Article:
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Distributed data mining deals with the problem of data analysis in environments with distributed data, computing nodes, and users. Peer-to-peer computing is emerging as a new distributed computing paradigm for many novel applications that involve exchange of information among a large number of peers with little centralized coordination. Peer-to-peer file(More)
We present a new distributed association rule mining (D-ARM) algorithm that demonstrates superlinear speedup with the number of computing nodes. The algorithm is the first D-ARM algorithm to perform a single scan over the database. As such, its performance is unmatched by any previous algorithm. Scale-up experiments over standard synthetic benchmarks(More)
This paper focuses on <i>local</i> computations of distributed aggregation problems on fixed graphs. We define a new metric on problem instances, <i>Veracity Radius (VR)</i>, which captures the inherent possibility to compute them locally. We prove that VR yields a tight lower bound on output-stabilization time, i.e., the time until all nodes fix their(More)
This paper offers a scalable and robust distributed algorithm for decision tree induction in large Peer-to-Peer (P2P) environments. Computing a decision tree in such large distributed systems using standard centralized algorithms can be very communication-expensive and impractical because of the synchronization requirements. The problem becomes even more(More)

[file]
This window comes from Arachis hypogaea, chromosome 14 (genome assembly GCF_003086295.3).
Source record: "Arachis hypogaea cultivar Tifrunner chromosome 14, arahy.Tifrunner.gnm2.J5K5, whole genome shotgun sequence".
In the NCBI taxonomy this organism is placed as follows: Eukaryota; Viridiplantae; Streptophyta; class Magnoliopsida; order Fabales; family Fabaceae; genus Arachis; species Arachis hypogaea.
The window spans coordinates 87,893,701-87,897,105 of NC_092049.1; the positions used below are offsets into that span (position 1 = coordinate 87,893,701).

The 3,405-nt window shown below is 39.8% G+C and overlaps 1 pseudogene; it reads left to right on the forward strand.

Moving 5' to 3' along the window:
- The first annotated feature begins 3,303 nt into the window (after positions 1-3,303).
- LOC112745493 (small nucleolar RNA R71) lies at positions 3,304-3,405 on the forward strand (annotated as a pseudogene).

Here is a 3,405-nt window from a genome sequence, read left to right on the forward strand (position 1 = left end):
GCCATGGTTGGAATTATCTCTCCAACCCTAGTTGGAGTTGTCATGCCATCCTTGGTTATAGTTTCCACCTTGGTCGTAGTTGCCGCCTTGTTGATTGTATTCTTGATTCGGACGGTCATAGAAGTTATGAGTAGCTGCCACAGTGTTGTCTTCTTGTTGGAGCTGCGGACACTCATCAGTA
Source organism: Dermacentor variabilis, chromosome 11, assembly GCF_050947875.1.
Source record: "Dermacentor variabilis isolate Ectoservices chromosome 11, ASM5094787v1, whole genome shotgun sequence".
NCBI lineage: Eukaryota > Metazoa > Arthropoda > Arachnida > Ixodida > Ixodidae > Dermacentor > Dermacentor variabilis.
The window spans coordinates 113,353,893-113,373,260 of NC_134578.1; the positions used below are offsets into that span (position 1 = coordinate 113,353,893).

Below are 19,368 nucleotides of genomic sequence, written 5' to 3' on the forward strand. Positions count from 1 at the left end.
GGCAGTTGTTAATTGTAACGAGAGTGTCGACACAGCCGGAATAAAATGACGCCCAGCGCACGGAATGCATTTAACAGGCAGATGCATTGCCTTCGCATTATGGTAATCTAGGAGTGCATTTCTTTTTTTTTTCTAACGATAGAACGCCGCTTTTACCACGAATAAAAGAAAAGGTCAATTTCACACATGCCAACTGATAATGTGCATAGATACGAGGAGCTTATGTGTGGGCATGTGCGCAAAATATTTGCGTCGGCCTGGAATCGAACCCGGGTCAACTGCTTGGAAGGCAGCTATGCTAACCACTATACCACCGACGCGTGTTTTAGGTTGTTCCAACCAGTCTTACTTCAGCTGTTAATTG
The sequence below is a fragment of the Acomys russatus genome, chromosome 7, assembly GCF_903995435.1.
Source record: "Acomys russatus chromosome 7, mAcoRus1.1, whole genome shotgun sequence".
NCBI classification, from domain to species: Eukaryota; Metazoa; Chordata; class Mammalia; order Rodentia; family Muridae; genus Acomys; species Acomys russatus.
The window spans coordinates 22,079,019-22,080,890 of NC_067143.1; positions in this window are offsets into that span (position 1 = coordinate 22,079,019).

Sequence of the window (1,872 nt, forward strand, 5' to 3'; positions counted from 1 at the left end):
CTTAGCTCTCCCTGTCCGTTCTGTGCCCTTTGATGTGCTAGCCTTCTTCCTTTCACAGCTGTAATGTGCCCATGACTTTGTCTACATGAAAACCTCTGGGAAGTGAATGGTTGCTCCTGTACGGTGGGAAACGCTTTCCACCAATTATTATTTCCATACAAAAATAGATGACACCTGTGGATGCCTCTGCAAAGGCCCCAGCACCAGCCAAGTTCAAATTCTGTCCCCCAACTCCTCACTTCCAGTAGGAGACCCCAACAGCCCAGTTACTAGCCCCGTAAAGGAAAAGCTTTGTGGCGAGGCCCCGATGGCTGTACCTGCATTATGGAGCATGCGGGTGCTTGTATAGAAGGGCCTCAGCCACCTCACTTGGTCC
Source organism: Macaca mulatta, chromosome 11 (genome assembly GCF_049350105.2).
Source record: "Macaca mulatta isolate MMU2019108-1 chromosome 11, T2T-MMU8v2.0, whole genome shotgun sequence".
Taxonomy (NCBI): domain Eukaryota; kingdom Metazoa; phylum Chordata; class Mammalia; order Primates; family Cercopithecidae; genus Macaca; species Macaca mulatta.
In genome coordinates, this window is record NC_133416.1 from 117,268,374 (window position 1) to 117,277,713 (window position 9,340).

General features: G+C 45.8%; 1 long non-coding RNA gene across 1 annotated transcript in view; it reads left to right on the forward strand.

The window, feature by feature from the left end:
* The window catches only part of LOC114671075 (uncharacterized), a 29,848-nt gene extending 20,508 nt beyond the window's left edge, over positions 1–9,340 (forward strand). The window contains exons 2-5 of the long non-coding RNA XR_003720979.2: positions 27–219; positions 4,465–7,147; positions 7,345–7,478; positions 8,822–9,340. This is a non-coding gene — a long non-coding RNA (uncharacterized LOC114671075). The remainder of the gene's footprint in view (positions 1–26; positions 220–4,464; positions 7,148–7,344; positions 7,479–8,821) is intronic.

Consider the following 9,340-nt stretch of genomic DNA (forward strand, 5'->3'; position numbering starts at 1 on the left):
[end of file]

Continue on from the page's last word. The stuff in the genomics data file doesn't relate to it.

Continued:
Mining for associations between items in large transactional databases is a central problem in the field of knowledge discovery. When the database is partitioned among several share-nothing machines, the problem can be addressed using distributed data mining algorithms. One such algorithm, called CD, was proposed by Agrawal and Shafer in [1] and was later(More)
— In a large network of computers or wireless sensors, each of the components (henceforth, peers) has some data about the global state of the system. Much of the system's functionality such as message routing, information retrieval and load sharing relies on modeling the global state. We refer to the outcome of the function (e.g., the load experienced by(More)
To address the problem of unsupervised outlier detection in wireless sensor networks, we develop an approach that (1) is flexible with respect to the outlier definition, (2) computes the result in-network to reduce both bandwidth and energy consumption, (3) uses only single-hop communication, thus permitting very simple node failure detection and message(More)
Secure multiparty computation allows parties to jointly compute a function of their private inputs without revealing anything but the output. Theoretical results [2] provide a general construction of such protocols for any function. Protocols obtained in this way are, however, inefficient, and thus, practically speaking, useless when a large number of(More)